A recurring range of numbers pops up when searching for headphones: 20Hz-20kHz. And if you’ve ever wondered why you should care, well, it’s because that’s the range of human hearing… kind of.

Human Hearing 101

Human hearing test: A photo of a man wearing Sony WH-1000XM3 headphones.

An easy way to combat noise-induced hearing loss is by using noise cancelling headphones.

It’s not wise to assume that your ears are completely undamaged, but alas, we’re inundated with noises expressed in varying degrees of loudness all the time. We’ve subjected our ears and their inner components to damage, from the tiny hair follicles to the Big Kahuna eardrum itself.

Hearing loud noises over a lifetime—and general degradation over age—causes our sensitivity to deteriorate. While the thought of losing something can be upsetting, it’s just a natural part of aging. Granted, there are certain ways to protect your eardrums (i.e. wearing earplugs at a concert, or keeping the volume below 85dB when listening to music), and we can’t stress enough the importance of protecting your kid’s hearing.

A lifetime of concert-going or construction work can irrevocably damage the inner workings of our ears.

But at the end of the day, and during it, most of us don’t even notice our own auditory deficiencies, and we’re bumbling our way through life just fine.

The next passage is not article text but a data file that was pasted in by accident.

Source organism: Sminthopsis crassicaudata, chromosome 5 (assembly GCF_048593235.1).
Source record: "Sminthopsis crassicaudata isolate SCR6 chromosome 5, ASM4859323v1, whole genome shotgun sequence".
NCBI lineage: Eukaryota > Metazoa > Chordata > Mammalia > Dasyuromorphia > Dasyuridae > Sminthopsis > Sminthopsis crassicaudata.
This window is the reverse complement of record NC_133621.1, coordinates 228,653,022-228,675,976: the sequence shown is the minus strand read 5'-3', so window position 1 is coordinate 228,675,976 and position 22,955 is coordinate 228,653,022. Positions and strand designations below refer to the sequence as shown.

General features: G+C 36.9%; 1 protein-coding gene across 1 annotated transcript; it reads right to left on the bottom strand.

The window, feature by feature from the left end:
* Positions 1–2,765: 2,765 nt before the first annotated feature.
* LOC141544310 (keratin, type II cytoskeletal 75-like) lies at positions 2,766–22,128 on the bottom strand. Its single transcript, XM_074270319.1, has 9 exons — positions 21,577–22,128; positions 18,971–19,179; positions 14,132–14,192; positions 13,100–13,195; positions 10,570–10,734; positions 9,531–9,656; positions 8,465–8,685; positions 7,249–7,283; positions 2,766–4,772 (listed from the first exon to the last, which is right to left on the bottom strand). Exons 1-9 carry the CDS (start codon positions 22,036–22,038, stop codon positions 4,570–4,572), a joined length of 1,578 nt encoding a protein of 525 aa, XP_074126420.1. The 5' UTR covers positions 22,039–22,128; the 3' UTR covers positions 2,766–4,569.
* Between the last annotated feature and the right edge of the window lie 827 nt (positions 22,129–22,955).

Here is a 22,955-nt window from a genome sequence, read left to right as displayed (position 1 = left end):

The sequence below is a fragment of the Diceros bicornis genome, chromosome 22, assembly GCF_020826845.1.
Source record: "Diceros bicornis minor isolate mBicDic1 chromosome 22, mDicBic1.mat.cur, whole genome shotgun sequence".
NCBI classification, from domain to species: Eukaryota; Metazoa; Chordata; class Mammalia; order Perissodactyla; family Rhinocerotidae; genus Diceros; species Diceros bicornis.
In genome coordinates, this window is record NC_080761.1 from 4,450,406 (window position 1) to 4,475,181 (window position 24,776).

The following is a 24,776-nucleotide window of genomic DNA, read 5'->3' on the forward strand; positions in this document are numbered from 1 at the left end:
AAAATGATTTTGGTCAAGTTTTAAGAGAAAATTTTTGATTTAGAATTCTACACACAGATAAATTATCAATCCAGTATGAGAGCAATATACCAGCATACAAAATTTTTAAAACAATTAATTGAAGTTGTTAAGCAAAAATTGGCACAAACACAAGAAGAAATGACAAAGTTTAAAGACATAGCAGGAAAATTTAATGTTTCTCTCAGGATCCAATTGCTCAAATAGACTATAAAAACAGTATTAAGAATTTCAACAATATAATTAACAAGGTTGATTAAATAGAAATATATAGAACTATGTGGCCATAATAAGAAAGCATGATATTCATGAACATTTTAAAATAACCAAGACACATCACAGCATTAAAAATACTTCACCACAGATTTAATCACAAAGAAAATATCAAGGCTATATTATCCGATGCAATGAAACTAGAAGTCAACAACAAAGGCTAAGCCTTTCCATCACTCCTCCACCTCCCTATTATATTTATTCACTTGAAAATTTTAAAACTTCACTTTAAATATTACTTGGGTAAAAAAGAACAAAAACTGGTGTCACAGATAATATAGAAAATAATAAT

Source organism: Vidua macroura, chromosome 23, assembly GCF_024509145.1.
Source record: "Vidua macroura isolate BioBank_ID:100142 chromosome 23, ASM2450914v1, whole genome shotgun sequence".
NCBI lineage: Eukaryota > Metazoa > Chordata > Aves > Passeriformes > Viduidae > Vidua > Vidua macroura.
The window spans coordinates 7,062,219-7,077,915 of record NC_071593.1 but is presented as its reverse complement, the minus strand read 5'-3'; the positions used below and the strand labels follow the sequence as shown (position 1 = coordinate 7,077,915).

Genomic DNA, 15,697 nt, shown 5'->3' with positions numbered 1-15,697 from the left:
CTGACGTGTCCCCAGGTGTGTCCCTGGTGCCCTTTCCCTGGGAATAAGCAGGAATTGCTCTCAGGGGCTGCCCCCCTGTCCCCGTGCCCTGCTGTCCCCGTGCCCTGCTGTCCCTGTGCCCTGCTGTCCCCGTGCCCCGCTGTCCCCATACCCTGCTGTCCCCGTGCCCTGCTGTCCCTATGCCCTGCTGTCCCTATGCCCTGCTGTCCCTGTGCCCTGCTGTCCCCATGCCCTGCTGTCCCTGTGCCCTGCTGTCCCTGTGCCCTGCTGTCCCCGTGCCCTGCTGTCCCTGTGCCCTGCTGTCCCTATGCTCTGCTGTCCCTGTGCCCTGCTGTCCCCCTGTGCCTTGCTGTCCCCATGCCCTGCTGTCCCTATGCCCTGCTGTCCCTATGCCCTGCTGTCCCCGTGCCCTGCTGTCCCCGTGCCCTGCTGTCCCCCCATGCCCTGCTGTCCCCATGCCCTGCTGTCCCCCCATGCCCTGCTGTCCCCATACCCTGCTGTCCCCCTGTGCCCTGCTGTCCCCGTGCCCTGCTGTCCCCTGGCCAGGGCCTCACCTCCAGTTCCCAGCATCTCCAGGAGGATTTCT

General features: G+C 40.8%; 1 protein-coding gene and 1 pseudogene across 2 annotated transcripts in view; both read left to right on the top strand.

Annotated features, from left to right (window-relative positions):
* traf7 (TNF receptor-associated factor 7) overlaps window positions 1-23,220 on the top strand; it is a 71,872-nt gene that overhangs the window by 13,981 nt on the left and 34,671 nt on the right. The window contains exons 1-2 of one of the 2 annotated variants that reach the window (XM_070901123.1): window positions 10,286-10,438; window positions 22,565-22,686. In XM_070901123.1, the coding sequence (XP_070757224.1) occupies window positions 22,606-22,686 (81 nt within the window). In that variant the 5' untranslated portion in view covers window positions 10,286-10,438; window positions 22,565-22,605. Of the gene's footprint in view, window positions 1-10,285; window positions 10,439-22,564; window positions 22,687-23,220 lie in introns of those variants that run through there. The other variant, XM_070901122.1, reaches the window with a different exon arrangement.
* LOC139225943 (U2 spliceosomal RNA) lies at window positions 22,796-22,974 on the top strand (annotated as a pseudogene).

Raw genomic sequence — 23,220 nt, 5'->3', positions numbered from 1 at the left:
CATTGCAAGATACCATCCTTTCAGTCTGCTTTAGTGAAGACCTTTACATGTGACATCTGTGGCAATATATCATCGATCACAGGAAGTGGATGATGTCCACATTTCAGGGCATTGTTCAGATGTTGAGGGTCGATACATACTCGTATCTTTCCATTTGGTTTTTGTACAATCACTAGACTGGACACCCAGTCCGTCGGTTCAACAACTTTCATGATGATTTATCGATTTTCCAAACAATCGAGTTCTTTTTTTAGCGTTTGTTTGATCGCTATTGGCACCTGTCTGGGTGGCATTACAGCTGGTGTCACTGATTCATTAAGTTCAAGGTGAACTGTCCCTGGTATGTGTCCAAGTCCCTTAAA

Onto the test

OK, it’s pretty easy: put on some headphones and play the following tones.

First up is a 20Hz tone, it flanks the lowest range of our hearing

If you heard that, nice job. We’re impressed. This next tone shouldn’t be a problem for people with average hearing as it falls in the middle of the human hearing spectrum and is the fundamental frequency of some higher-pitched voices: 2kHz.

All right, that was an easy one. Now’s where things start getting hard. If you’re in your 30s, you probably can’t hear the next two, so let’s start with 16kHz. This is about where AAC cuts out on many Android phones, so if you can’t hear this: you don’t have to worry about quality loss!

This final tone, 20kHz, is the hardest tone for adults to hear that still falls within the human hearing range.

Chances are—unless you’re a bat—you just enjoyed 30 seconds of silence. Congrats, you’ve meditated for the day.

Why it matters

While all this testing is fun and interesting, it’s important to know that although hearing loss is a natural process, all too often we overestimate our abilities when it comes to our senses. Hearing is especially fragile, and making decisions based on the assumption of perfect “golden ears” only leads to confusion and overcomplicating simple decisions. Seriously, Bluetooth headphones are more than fine enough—even if that tech isn’t perfect.

If you’ve ever gone to too many concerts, did construction work sans hearing protection, listened to your music above 85dB for long periods of time—you don’t have perfect hearing. So stay safe and enjoy the music, after all, we have a vested interest in your ears remaining healthy.

Frequently Asked Questions

What is tinnitus?

Tinnitus is described by Mayo Clinic as the perception of noise or ringing in the ears when no external sound is present; these are also referred to as phantom noises. Tinnitus isn't a condition in and of itself, rather it's a symptom of a condition, often age-related hearing loss, an ear injury, or circulatory system disorder. Those experiencing tinnitus report perceived sounds like buzzing, roaring, clicking, hissing, humming, and ringing.